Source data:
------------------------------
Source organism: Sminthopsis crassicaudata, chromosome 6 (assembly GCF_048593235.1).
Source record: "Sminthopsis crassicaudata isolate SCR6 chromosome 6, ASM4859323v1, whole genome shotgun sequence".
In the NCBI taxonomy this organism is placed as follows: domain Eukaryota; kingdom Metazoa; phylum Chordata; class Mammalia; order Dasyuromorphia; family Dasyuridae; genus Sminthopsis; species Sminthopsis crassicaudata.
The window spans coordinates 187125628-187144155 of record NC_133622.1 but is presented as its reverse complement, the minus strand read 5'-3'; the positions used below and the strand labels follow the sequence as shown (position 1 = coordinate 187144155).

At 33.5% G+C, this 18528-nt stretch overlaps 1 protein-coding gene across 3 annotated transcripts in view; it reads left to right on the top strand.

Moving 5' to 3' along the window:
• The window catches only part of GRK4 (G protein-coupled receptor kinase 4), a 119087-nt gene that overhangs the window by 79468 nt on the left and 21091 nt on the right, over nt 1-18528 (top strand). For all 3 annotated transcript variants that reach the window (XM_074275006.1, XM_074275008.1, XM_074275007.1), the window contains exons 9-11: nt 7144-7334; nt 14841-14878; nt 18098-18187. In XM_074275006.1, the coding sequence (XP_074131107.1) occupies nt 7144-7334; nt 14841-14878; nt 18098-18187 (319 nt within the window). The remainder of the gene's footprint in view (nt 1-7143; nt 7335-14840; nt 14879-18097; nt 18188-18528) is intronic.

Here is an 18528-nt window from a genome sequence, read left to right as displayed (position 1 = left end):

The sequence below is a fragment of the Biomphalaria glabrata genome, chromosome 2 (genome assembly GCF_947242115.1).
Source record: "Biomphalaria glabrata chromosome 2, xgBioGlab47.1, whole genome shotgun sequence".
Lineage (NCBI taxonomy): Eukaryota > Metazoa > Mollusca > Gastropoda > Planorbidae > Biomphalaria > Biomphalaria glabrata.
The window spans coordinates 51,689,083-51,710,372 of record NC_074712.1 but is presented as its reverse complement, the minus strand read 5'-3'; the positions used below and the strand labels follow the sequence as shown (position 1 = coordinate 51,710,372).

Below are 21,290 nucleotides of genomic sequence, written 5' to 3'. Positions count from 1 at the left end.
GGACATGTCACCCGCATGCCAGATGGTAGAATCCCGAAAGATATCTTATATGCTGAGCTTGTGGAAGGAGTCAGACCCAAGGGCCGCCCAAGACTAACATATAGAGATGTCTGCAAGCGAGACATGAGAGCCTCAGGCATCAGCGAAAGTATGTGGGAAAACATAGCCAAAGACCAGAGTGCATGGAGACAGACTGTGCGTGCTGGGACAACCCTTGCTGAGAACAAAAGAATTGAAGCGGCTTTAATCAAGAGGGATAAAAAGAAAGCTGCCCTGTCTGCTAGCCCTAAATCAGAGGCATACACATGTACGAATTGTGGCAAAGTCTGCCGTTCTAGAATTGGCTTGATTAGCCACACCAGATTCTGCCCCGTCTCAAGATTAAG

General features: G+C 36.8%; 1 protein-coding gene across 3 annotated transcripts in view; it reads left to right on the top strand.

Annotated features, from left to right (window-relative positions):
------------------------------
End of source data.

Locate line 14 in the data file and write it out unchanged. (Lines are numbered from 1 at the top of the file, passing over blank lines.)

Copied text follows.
GGACATGTCACCCGCATGCCAGATGGTAGAATCCCGAAAGATATCTTATATGCTGAGCTTGTGGAAGGAGTCAGACCCAAGGGCCGCCCAAGACTAACATATAGAGATGTCTGCAAGCGAGACATGAGAGCCTCAGGCATCAGCGAAAGTATGTGGGAAAACATAGCCAAAGACCAGAGTGCATGGAGACAGACTGTGCGTGCTGGGACAACCCTTGCTGAGAACAAAAGAATTGAAGCGGCTTTAATCAAGAGGGATAAAAAGAAAGCTGCCCTGTCTGCTAGCCCTAAATCAGAGGCATACACATGTACGAATTGTGGCAAAGTCTGCCGTTCTAGAATTGGCTTGATTAGCCACACCAGATTCTGCCCCGTCTCAAGATTAAG